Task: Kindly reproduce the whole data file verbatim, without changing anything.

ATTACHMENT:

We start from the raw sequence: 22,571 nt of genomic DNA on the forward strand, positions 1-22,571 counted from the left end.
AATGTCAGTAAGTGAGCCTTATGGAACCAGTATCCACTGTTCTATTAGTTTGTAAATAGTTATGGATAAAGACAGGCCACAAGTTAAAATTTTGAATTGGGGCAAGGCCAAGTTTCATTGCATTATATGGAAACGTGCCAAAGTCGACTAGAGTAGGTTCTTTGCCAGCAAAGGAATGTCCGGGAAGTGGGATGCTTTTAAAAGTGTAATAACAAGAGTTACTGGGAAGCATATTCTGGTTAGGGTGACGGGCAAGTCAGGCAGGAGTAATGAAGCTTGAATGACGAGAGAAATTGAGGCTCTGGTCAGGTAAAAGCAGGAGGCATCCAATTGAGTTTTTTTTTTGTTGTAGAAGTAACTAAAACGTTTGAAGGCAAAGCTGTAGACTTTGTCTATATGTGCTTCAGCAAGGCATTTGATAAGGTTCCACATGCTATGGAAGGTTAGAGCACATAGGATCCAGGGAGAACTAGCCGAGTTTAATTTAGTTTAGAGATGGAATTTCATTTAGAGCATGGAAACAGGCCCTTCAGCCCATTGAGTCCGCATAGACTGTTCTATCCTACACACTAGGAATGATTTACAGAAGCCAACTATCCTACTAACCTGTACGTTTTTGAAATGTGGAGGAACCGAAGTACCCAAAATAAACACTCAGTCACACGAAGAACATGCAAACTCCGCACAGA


We start from the raw sequence: 22,571 nt of genomic DNA on the forward strand, positions 1-22,571 counted from the left end.
AATGTCAGTAAGTGAGCCTTATGGAACCAGTATCCACTGTTCTATTAGTTTGTAAATAGTTATGGATAAAGACAGGCCACAAGTTAAAATTTTGAATTGGGGCAAGGCCAAGTTTCATTGCATTATATGGAAACGTGCCAAAGTCGACTAGAGTAGGTTCTTTGCCAGCAAAGGAATGTCCGGGAAGTGGGATGCTTTTAAAAGTGTAATAACAAGAGTTACTGGGAAGCATATTCTGGTTAGGGTGACGGGCAAGTCAGGCAGGAGTAATGAAGCTTGAATGACGAGAGAAATTGAGGCTCTGGTCAGGTAAAAGCAGGAGGCATCCAATTGAGTTTTTTTTTTGTTGTAGAAGTAACTAAAACGTTTGAAGGCAAAGCTGTAGACTTTGTCTATATGTGCTTCAGCAAGGCATTTGATAAGGTTCCACATGCTATGGAAGGTTAGAGCACATAGGATCCAGGGAGAACTAGCCGAGTTTAATTTAGTTTAGAGATGGAATTTCATTTAGAGCATGGAAACAGGCCCTTCAGCCCATTGAGTCCGCATAGACTGTTCTATCCTACACACTAGGAATGATTTACAGAAGCCAACTATCCTACTAACCTGTACGTTTTTGAAATGTGGAGGAACCGAAGTACCCAAAATAAACACTCAGTCACACGAAGAACATGCAAACTCCGCACAGA